I’ll be sixty-two years old in a few months. I’ve done my share of wandering in the wilderness. I won’t bore you with autobiography. You can probably fill in the blanks with your own tales of solitude and agony.
We’re writers, yes? If you’re reading this you probably are, whether you know it or not, whether you admit it or not. I sure as hell am not smart enough to distinguish between cause and effect or chicken and egg, but loneliness and writers are lifetime companions. We may write for the same reason we read. Maybe we are lonely because we are writers, or we are writers because we are lonely. I don’t know.
Five a.m.
So, why? Why am I dreaming this dream now? Couldn’t I have had this dream on any night in the last sixty-one years?
I don’t know. It may be that I have reached an age where I can leave behind the wormhole of loneliness. It won’t change. It won’t disappear as if by magic. It’s not as if by some psychotherapeutic realization I can walk away from the abyss. You can’t. You can pretend to forget, but pretending just brings you back to that old bottomless pit.
You move on. You take the loneliness with you because it comes with the territory, but you don’t pretend it doesn’t exist, or waste more time throwing more books down into it.
You can’t fill the wormhole, but if you’re lucky, you can grow enough to contain the wormhole within yourself, with a little room to spare to get your work done. Because you’re a writer, and writers always have work to do – even when they’re dreaming.
Five-thirty a.m.
I didn’t mention this before, but there was one more thing.
A song.
All through this time, during the dream and all through the two and a half hours I ruminated over that dream, there was a song in the back of my head. An instrumental. It sounded like a pop song from the sixties as played by a surf band. Or a surf instrumental played by a pop band.
I had never heard the song before. It was just there in my head. Created in the forge of my unconscious.
That’s happened to me before. I have a reasonably good ear for tunes, so I know when my mental jukebox dredges up an old number I forgot about decades ago. I can tell the difference between a song I remember and a song I’m hearing for the first time.
This song I heard for the first time. It was coming out of me. And it wasn’t too bad. Not a chart-busting hit, but not bad.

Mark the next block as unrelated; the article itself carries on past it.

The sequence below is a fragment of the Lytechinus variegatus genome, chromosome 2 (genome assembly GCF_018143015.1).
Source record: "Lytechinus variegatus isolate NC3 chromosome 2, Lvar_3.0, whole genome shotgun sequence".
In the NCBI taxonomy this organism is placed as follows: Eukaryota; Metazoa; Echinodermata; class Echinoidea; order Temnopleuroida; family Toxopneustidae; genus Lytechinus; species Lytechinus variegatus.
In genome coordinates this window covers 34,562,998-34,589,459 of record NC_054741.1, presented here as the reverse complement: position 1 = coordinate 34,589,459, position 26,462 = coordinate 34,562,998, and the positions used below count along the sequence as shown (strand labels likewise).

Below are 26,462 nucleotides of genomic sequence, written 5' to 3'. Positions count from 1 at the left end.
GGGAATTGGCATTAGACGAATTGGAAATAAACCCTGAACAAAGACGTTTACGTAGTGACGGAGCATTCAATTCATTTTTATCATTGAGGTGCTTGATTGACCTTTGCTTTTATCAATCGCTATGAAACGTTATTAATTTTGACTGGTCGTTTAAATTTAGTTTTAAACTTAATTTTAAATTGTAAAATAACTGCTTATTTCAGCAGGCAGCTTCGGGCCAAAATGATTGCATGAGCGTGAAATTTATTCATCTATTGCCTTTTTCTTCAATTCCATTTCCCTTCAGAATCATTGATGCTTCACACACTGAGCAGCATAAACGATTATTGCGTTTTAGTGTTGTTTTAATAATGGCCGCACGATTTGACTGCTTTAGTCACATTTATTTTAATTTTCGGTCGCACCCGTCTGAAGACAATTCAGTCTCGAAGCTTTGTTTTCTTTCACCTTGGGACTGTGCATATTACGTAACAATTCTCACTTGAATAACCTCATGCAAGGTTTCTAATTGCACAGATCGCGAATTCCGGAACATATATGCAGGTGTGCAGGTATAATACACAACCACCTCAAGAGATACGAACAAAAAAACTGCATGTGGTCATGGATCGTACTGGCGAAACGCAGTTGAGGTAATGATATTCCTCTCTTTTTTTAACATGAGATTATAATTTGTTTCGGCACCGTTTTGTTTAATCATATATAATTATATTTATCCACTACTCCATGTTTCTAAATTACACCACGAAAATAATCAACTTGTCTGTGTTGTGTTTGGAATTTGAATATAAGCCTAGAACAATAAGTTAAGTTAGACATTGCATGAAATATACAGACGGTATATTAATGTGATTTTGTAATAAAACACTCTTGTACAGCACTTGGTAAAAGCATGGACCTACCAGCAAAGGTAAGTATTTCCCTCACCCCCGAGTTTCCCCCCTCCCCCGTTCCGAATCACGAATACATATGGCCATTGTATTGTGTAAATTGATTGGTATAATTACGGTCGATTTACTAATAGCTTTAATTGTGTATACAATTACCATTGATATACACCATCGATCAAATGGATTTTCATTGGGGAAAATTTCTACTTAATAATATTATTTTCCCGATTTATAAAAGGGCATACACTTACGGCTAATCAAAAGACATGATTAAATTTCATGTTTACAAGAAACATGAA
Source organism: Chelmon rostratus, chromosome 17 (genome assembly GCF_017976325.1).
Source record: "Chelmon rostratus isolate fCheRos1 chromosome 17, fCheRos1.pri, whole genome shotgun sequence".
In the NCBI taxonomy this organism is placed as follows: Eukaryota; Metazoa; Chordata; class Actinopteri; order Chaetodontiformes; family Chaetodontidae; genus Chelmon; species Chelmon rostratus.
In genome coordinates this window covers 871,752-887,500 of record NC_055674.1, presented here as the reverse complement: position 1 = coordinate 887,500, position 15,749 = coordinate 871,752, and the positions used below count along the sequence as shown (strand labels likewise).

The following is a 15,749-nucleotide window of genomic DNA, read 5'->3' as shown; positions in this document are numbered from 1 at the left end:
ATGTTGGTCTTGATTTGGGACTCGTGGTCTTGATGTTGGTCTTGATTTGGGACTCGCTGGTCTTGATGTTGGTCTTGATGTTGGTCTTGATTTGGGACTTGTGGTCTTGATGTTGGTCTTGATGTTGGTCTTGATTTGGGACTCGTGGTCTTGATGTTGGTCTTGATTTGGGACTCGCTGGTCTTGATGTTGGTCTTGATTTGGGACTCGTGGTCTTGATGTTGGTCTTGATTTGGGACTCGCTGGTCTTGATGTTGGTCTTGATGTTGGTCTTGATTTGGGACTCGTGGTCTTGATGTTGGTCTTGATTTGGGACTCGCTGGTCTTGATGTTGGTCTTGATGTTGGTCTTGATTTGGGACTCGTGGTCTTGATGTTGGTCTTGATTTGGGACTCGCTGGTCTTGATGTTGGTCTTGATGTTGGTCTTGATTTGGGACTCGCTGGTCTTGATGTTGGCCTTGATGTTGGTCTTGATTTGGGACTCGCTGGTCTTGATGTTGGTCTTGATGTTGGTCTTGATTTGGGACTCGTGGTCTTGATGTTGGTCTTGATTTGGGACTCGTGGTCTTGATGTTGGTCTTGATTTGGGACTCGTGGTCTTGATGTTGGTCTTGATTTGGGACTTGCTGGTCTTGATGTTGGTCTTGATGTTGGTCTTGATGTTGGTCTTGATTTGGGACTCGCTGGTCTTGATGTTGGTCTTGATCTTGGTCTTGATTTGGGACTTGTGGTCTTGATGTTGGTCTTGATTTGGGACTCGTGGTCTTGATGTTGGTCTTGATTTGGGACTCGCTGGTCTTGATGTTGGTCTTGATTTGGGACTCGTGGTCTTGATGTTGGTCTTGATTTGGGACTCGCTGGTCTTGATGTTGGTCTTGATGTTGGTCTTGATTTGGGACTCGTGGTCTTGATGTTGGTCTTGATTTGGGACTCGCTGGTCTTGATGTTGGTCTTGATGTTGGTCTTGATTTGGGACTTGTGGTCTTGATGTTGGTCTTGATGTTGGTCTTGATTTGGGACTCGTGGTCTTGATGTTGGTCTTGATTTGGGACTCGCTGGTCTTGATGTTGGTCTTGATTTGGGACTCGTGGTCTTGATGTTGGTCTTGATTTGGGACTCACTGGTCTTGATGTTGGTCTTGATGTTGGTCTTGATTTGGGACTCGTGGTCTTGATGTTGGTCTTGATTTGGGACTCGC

I suppose I could have run to the living room, taken out my guitar, tuned it up to sketch out the melody and chords (I’m lousy at reading and writing music on paper), but for some reason I let it go. Stupid, maybe. I mean, who doesn’t need a new song every now and then? And when the song comes into being without invitation or coercion or provocation – when it just comes out of your unconscious fully formed, why not take it?
Alas, I did not.
Maybe I had some hope that some time, since it was in my own head, it would come out again, and the next time maybe I would catch it and drag it up into my consciousness.
For the moment, though, the song had performed its function. The song, like the dream, was telling me what I needed to know.
I need a new song.

Wednesday, March 8, 2017

Sixty Years (and a day) Ago Today…

(Notes toward something bigger – if I get the chance to write it)

Sixty years and one day ago (March 8, 1957), Robert Bloch delivered a paper at the University College of the University of Chicago. He was one of four authors asked to make presentations on the subject of science fiction and social criticism. The other three were Robert A. Heinlein, C. M. Kornbluth and Alfred Bester.
Among such luminaries, you would think, perhaps, Bloch would take a back seat, but it is Bloch’s essay which spoke most clearly to me when I read it again just recently.
The best way to appreciate it, of course, is to find a copy of The Science Fiction Novel: Imagination and Social Criticism (1959, Advent:Chicago, Third Edition 1969). You’ll avoid any impressions gathered more from my selections and interpretations.
Every now and then, I stick my nose in a book and find something interesting. There’s no rhyme or reason to it; no plan. I grab a book off the shelf because I hear it calling to me. Many books call to me, and they do it all the time. But some call louder than others.
I’ll look at a book and it looks back at me. You have a few dozen other things to read, but you pull it off the shelf because it looks back at you in that certain way. I’m sure it’s happened to you as well.
With this book – well, the series occurred in the 1950s, when science fiction (at least in the short form), was a bastion of social criticism. Literary trends were moving away from the gritty realism of the pre-war years. And U. of C. was a natural place to have this kind of confab, because the faculty and students (if not the administration) always leaned pretty strongly to the left (except in the Economics department, even pre-Milton Friedman). U. of C. also had one of the first science fiction clubs in the area. The stars were aligned.
Heinlein’s speech reads like a speech from Robert Heinlein. The funny thing about Heinlein is that, whether you find him entertaining or infuriating (or both), he writes like a man who has worked out his story and is damn well going to stick to it. It reads like either an “official statement,” a cover story, or an alibi. You can chain him to a rack, apply red-hot pokers to any part of him, but he won’t break his story, so don’t even try.